Rumana, Israel

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For other places with similar names, see Rumman (disambiguation).
Rumana is located in Israel
Coordinates: 32°47′17″N 35°18′38″E / 32.78806°N 35.31056°E / 32.78806; 35.31056Coordinates: 32°47′17″N 35°18′38″E / 32.78806°N 35.31056°E / 32.78806; 35.31056
Grid position 179/243 PAL
District Northern
Council al-Batuf
Population (2011) 1,034
Name meaning "The Pomegranate" (Rimmon)[1]

Rumana (Arabic: رمانة‎; Hebrew: רֻמָּנָה, רומאנה) is an Arab village in northern Israel. Located near Nazareth, it falls under the jurisdiction of al-Batuf Regional Council. In 2011 it had a population of 1,034.[2]


The SWP found cisterns and rock-cut caves, and traces of ancient remains at this village.[3]

It has been suggested that Rumana was Romette, a casuale belonging to the Knights Hospitallers in the Crusader era.[4][5]

Ottoman era[edit]

Rumana, like the rest of Palestine, was incorporated into the Ottoman Empire in 1517, and in the census of 1596, the village was located in the nahiya of Tabariyya in the liwa of Safad. It had a population of 9 households, all Muslim. The villagers paid taxes on wheat, barley, fruit trees, cotton, goats and beehives.[6] Pierre Jacotin called the village Roumani on his map in 1799.[7]

Biblical scholar Edward Robinson passed by the village in 1852, and assumed it was the ancient Rimmon of the Tribe of Zebulun.[8] French explorer Victor Guérin described the village in the 1870s as being small, and protected from the outside by a continuous wall, and hedges of cactus. He also found many fine remains from former times and also speculates that it might be the Biblical site of Rimon, which is mentioned in the Book of Joshua.[9] (Joshua 19:13) In Palestine Exploration Fund's 1881 Survey of Western Palestine, the village (called Rummaneh) was described as:

A small village built of stone, and containing about 70 Moslems. It is situated on a low ridge above the plain, and there are a few olive-trees around. The water supply is from cisterns and a well.[10]

British Mandate era[edit]

In the 1922 census of Palestine conducted by the British Mandate authorities, Rummaneh had a population of 37, of which 33 were Muslims and 4 Christians.[11] The Christians were all Melkite.[12] The population had increased sharply in the 1931 census to 197; 195 Muslim and 2 Christians, in a total of 36 houses.[13]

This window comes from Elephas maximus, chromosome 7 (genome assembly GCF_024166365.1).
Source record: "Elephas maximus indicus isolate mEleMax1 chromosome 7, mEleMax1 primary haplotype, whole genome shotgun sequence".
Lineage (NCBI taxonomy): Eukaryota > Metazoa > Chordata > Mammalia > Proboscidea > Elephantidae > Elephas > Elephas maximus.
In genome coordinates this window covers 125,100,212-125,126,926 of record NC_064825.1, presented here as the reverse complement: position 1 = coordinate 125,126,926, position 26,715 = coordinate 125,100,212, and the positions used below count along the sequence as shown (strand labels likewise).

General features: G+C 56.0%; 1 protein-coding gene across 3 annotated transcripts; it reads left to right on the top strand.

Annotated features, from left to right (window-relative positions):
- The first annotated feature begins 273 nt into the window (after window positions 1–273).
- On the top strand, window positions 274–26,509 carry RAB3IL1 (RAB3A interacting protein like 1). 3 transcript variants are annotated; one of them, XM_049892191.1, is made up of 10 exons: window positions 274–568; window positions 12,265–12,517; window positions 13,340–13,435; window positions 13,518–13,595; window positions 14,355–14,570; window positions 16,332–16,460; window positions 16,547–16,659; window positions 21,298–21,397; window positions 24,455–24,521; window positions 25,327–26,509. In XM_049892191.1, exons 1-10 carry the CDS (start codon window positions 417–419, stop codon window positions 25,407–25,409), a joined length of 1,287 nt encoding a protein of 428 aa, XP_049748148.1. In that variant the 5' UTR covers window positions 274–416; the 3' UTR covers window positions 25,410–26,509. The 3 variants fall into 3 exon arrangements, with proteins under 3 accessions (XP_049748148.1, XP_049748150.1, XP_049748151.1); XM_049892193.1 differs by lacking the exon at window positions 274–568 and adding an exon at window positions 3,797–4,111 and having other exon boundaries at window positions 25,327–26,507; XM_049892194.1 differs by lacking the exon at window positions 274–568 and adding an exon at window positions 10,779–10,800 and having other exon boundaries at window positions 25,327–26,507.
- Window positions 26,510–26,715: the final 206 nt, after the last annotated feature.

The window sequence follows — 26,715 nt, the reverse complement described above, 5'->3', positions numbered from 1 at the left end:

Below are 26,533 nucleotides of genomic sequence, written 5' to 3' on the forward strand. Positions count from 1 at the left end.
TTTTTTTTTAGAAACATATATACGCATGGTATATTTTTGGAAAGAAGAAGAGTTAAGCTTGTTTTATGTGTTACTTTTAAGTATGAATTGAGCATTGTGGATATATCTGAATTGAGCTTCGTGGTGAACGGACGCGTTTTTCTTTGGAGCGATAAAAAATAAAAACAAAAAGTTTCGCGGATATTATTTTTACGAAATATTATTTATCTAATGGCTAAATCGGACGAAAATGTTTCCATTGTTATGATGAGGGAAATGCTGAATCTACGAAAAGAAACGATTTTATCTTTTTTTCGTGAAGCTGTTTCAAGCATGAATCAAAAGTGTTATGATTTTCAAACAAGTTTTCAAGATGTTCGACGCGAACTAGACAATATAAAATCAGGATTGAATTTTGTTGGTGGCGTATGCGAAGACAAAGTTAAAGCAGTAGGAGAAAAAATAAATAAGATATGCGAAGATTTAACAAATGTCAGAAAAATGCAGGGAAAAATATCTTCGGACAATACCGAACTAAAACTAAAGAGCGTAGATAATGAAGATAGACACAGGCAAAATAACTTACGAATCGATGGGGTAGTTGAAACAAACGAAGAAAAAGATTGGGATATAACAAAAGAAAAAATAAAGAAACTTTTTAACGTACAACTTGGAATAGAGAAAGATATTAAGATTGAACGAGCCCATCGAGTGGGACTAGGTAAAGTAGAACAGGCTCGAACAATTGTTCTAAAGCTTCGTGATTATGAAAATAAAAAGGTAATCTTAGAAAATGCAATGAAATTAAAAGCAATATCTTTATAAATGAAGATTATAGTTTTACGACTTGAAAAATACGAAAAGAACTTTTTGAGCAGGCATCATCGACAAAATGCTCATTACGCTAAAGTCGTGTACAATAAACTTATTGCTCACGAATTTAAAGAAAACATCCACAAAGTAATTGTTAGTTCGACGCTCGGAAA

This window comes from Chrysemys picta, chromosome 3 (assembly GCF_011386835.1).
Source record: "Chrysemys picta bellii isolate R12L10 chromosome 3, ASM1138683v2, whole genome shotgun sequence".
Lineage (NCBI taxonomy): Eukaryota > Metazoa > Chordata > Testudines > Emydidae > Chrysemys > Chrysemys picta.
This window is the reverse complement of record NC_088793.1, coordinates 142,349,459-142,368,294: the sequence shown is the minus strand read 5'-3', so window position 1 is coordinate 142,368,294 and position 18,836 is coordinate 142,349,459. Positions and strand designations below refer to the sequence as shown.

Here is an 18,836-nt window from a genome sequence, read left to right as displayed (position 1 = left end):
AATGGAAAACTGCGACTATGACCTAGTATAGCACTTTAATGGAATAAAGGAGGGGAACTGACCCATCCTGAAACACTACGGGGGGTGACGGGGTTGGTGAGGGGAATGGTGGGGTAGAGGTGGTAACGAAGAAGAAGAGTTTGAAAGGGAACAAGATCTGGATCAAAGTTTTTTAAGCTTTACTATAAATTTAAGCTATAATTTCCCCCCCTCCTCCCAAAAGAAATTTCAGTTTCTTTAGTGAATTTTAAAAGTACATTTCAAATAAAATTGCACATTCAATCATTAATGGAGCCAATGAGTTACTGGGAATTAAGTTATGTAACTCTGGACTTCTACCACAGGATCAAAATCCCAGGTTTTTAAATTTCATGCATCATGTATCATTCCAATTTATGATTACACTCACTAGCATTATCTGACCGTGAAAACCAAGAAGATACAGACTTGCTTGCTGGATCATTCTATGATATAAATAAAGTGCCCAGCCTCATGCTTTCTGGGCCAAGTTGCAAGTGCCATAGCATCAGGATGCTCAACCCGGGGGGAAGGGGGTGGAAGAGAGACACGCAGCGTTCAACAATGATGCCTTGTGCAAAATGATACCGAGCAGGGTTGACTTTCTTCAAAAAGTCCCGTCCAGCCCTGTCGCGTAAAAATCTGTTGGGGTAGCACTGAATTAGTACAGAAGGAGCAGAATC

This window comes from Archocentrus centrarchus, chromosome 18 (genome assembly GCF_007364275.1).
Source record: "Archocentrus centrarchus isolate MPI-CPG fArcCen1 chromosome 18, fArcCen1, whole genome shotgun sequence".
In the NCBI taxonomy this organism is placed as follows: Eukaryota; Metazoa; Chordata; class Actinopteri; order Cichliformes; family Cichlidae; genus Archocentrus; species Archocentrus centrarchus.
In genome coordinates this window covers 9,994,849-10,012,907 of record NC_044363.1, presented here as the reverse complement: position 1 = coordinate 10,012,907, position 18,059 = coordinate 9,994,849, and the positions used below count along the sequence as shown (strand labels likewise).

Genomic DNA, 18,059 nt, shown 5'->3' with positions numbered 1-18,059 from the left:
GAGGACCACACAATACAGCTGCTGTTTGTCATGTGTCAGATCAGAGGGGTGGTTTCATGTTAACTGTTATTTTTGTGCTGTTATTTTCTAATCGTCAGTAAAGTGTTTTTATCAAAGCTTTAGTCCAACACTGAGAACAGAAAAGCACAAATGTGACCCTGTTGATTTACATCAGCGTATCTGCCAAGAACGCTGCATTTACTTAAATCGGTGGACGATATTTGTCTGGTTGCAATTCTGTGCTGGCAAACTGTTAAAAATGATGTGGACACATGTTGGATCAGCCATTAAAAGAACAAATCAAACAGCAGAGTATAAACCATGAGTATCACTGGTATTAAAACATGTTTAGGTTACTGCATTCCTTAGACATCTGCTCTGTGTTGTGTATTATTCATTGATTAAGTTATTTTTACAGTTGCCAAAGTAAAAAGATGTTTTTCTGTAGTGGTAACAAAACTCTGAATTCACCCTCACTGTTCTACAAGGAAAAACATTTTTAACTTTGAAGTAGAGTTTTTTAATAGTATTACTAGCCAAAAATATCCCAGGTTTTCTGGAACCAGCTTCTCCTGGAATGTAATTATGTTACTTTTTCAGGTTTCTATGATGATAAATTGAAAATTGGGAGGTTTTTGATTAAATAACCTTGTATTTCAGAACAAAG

In 1945 the population was 590 while the total land area was 1,493 dunams, according to an official land and population survey.[14] Of this, 28 dunams were allocated for plantations and irrigable land, 796 for cereals,[15] while 5 dunams were classified as built-up areas.[16]

1948, and aftermath[edit]

In 1948, the village was captured by the Israeli army during Operation Dekel, 15–18 July.[17] It remained under martial law until 1966.


  1. ^ Palmer, 1881, p. 133
  2. ^ Population by settlement Central Bureau of Statistics
  3. ^ Conder and Kitchener, 1881, SWP I, p. 414
  4. ^ Rey, 1883, p. 444
  5. ^ Conder, 1890, pp. 35 -6
  6. ^ Hütteroth and Abdulfattah, 1977, p. 188
  7. ^ Karmon, 1960, p. 166
  8. ^ Robinson and Smith, 1856, p. 109 ff
  9. ^ Guérin, 1880, pp. 365 ff
  10. ^ Conder and Kitchener, 1881, SWP I, p. 363
  11. ^ Barron, 1923, Table XI, p. 38
  12. ^ Barron, 1923, Table XVI, p. 51
  13. ^ Mills, 1932, p. 75
  14. ^ Government of Palestine, Department of Statistics. Village Statistics, April, 1945. Quoted in Hadawi, 1970, p. 63
  15. ^ Government of Palestine, Department of Statistics. Village Statistics, April, 1945. Quoted in Hadawi, 1970, p. 110
  16. ^ Government of Palestine, Department of Statistics. Village Statistics, April, 1945. Quoted in Hadawi, 1970, p. 160
  17. ^ Morris, Benny (1987) The birth of the Palestinian refugee problem, 1947-1949. Cambridge University Press. ISBN 0-521-33028-9. p.200.


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